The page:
Goodreads helps you keep track of books you want to read.
Start by marking “A River Dies of Thirst” as Want to Read:
A River Dies of Thirst
Enlarge cover
Rate this book
Clear rating
Open Preview

A River Dies of Thirst

by
4.3  ·  Rating details ·  131 Ratings  ·  22 Reviews
This remarkable collection of poems, meditations, fragments, and journal entries was Mahmoud Darwish’s last volume to come out in Arabic. This River is at once lyrical and philosophical, questioning and wise, full of irony, resistance, and play. Darwish’s musings on unrest and loss dwell on love and humanity; myth and dream are inseparable from truth. Throughout this perso ...more
ebook, 153 pages
Published August 25th 2009 by Archipelago (first published 2009)
More Details... edit details

Friend Reviews

To see what your friends thought of this book, please sign up.

Reader Q&A

To ask other readers questions about A River Dies of Thirst, please sign up.

Be the first to ask a question about A River Dies of Thirst

This book is not yet featured on Listopia. Add this book to your favorite list »

Community Reviews

(showing 1-30)
filter  |  sort: default (?)  |  Rating Details
Eadweard
"The House As Casualty

In one minute the entire life of a house is ended. The house as casualty is also mass murder, even if it is empty of its inhabitants. A mass grave of raw materials intended to build a structure with meaning, or a poem with no importance in time of war. The house as casualty is the severance of things from their relationships and from the names of feelings, and from the need of tragedy to direct its eloquence at seeing into the life of the object. In every object there is a
...more
Marina Sofia
Jan 26, 2014 rated it it was amazing  ·  review of another edition
More of a diary and notebook rather than finished poems, written in the heat of the moment, the summer of 2006, when Israel attacked Gaza and Lebanon. Darwish proves that a poet cannot be a-political, however much he may want to, and it is filled with beautiful thoughts and quotes. One to savour and read over and over, especially in times of conflict.

A great poet is one who makes me small when I write, and great when I read.

For why do we need poetry if the poet says the sky is clear and the gard
...more
Huda AbuKhoti
Mar 03, 2015 rated it really liked it  ·  review of another edition
The only thing I was worried about while reading this is that the translation wouldn't be a good one, but it was. I thoroughly enjoyed this. Darwish's language is simple and to the point, which made this work tremendously enjoyable even if it is translated it still transcends the essence of the author's writing to a great extent.
Antonio Delgado
Jul 10, 2016 rated it it was amazing  ·  review of another edition
Words are not meaningless but their meanings are an approximation for Darwish, one of the greatest poets of the last century, to explore and understand without fully apprehending the experience of always living elsewhere. Pain, humor, wine, good friends, war, bullets are simply motifs that Darwish explores as common places for the Palestinian condition, which is after all the human condition.
Nour
Jun 19, 2016 rated it it was amazing  ·  review of another edition
Truly incredible. A must read 'From now on you are somebody else' and 'From now on you are you' moved me.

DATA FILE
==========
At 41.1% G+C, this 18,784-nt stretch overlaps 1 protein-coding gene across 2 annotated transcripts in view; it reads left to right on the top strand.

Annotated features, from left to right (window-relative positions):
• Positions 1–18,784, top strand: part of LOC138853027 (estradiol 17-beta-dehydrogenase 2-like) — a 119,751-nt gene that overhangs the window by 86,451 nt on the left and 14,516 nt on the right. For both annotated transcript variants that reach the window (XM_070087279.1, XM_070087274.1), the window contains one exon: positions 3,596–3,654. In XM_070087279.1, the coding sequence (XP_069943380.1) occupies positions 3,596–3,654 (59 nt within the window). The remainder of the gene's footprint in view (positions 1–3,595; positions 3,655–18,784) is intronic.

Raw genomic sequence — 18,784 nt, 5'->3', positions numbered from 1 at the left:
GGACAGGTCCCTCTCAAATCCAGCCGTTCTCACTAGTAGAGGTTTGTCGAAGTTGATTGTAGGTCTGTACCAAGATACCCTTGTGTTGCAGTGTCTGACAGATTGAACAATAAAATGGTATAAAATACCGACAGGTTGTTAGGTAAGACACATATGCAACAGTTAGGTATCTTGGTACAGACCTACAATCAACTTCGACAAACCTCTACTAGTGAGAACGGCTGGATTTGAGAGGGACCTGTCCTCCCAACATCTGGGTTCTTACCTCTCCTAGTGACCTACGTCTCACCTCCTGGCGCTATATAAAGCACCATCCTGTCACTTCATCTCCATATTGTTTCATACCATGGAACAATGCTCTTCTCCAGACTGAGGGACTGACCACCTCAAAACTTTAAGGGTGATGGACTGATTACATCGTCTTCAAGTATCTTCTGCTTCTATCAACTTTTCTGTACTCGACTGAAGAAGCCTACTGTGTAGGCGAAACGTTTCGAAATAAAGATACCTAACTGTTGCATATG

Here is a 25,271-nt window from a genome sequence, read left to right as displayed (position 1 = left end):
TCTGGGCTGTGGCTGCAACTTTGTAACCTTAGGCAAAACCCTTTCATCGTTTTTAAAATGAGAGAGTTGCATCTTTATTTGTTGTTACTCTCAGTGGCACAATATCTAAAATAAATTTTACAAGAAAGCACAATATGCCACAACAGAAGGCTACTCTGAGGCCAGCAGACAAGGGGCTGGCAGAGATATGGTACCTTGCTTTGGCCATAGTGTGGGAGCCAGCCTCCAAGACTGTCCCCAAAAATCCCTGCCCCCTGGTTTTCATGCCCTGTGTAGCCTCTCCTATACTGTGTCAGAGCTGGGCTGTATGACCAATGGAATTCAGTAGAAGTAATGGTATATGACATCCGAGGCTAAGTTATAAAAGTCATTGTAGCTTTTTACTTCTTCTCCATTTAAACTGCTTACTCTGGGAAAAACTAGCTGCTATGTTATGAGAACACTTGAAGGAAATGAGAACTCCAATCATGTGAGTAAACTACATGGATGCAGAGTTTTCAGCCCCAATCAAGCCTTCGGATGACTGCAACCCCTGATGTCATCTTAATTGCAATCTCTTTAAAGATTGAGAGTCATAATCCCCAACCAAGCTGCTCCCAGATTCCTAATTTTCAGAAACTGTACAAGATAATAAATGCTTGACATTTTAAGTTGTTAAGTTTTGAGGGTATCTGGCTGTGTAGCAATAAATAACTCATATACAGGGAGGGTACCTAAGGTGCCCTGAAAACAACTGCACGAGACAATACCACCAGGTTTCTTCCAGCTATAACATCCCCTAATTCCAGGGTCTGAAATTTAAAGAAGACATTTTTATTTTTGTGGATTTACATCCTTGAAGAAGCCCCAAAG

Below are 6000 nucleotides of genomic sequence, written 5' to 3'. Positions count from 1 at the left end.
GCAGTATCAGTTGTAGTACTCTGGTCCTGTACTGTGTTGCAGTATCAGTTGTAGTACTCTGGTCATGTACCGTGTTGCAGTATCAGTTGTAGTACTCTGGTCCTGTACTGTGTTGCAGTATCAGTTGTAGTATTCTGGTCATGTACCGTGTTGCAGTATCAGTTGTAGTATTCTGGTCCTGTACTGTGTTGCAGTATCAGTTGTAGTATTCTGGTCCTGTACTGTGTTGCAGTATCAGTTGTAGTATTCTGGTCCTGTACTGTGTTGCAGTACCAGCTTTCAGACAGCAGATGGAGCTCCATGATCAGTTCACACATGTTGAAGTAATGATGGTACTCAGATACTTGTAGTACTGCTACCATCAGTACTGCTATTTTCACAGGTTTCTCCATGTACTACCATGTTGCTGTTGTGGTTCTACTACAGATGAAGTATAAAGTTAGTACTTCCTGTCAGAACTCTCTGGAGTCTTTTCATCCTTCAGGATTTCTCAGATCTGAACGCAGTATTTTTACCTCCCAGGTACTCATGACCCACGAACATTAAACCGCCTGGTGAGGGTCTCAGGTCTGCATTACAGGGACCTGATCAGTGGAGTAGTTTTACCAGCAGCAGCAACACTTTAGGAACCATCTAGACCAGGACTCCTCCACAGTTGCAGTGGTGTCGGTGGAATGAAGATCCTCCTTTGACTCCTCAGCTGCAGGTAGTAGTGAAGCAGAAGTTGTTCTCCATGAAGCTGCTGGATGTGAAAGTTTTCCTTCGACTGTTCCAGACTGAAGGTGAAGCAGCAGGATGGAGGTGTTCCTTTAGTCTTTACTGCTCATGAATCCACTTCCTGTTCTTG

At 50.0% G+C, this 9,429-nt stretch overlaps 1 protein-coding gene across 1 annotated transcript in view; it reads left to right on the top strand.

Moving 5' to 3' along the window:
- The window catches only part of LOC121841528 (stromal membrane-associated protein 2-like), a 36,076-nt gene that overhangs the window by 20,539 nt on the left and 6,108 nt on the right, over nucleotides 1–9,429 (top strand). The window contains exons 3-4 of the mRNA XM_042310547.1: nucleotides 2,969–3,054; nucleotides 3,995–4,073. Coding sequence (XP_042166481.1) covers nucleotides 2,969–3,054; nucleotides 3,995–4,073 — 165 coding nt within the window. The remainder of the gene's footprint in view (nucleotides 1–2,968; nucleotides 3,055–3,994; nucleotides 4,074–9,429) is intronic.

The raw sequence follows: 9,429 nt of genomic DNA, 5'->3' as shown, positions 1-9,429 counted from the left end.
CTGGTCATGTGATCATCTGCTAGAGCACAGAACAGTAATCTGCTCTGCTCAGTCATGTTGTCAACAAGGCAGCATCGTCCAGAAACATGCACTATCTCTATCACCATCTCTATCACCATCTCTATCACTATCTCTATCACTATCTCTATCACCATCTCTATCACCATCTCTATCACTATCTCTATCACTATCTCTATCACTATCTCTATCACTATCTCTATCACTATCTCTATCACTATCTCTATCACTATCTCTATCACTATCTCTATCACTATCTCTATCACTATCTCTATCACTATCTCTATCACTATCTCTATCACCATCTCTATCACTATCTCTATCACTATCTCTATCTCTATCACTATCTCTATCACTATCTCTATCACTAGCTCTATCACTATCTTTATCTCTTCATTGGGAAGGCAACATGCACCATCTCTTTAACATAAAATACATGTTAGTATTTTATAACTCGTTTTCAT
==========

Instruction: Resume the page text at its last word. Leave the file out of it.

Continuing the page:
Jim
Nov 30, 2014 rated it really liked it  ·  review of another edition
I read this book because I’d never knowingly read anything by a Palestinian writer. I’d just read an Amos Oz, wanted to balance the books and this was the first thing I came across that I thought I might actually be able to get through.

The blurb says, “During the tumultuous summer of 2006, as Israel attacked Gaza and Lebanon, Darwish was in Ramallah. He recorded his observations and feelings in writing included in A River Dies of Thirst, some of his last work.” Now I’ll be honest I don’t have m
...more
Charlene Smith
May 24, 2017 rated it it was amazing  ·  review of another edition
Mahmoud Darwish writes passionately, poetically and inspirationally of life as a Palestinian. It is a combination of poetry and prose. I ordered this book and began reading it ahead of a Palestinian friend and writing student speaking to my church as part of a Peace Conversation series I’ve begun. The concept is to try and encourage people to speak ‘to their enemy’ - I spoke on South Africa’s Truth and Reconciliation Commission and the first investigations into death squads, my Palestinian frien ...more
Paula
Feb 28, 2017 rated it it was amazing  ·  review of another edition
Graceful poems, heart touching words contouring images of a world of great distress where hope has no place.

Two strangers

"He looks upwards
and sees a star
looking at him

He looks into the valley
and sees his grave
looking at him

He looks at a woman
who torments and delights him
and she does not look at him

He looks in the mirror
and sees a stranger like him
looking at him"
Darryl
Apr 01, 2010 rated it really liked it  ·  review of another edition
Mahmoud Darwish (1941-2008) was a prominent Palestinian poet, activist, and editor who won several literary awards and international peace prizes. This collection of standard and prose poems, fragments and journal entries was written just prior to his death, and was published in English by Archipelago Books last year. The pieces in this collection are deeply personal, reflecting on his youth and the wisdom that comes with age, and include grim and sorrowful poems about the Palestinian struggle a ...more
metaphor
Jun 24, 2011 rated it it was amazing  ·  review of another edition